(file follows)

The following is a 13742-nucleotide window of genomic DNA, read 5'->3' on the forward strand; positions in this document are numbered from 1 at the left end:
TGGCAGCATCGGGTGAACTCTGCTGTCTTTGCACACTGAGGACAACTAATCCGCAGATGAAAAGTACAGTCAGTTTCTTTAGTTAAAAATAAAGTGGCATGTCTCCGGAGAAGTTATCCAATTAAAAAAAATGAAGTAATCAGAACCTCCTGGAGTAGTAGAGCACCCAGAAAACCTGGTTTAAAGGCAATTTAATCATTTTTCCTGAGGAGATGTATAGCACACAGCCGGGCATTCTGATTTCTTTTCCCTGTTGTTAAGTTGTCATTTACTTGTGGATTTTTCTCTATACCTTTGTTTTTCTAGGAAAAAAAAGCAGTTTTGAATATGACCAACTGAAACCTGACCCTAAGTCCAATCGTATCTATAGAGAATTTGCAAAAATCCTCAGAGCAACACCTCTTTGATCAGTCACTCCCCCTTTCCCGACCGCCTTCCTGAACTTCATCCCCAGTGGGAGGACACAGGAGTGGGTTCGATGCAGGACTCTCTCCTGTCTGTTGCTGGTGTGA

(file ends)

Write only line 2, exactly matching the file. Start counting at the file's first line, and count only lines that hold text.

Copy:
TGGCAGCATCGGGTGAACTCTGCTGTCTTTGCACACTGAGGACAACTAATCCGCAGATGAAAAGTACAGTCAGTTTCTTTAGTTAAAAATAAAGTGGCATGTCTCCGGAGAAGTTATCCAATTAAAAAAAATGAAGTAATCAGAACCTCCTGGAGTAGTAGAGCACCCAGAAAACCTGGTTTAAAGGCAATTTAATCATTTTTCCTGAGGAGATGTATAGCACACAGCCGGGCATTCTGATTTCTTTTCCCTGTTGTTAAGTTGTCATTTACTTGTGGATTTTTCTCTATACCTTTGTTTTTCTAGGAAAAAAAAGCAGTTTTGAATATGACCAACTGAAACCTGACCCTAAGTCCAATCGTATCTATAGAGAATTTGCAAAAATCCTCAGAGCAACACCTCTTTGATCAGTCACTCCCCCTTTCCCGACCGCCTTCCTGAACTTCATCCCCAGTGGGAGGACACAGGAGTGGGTTCGATGCAGGACTCTCTCCTGTCTGTTGCTGGTGTGA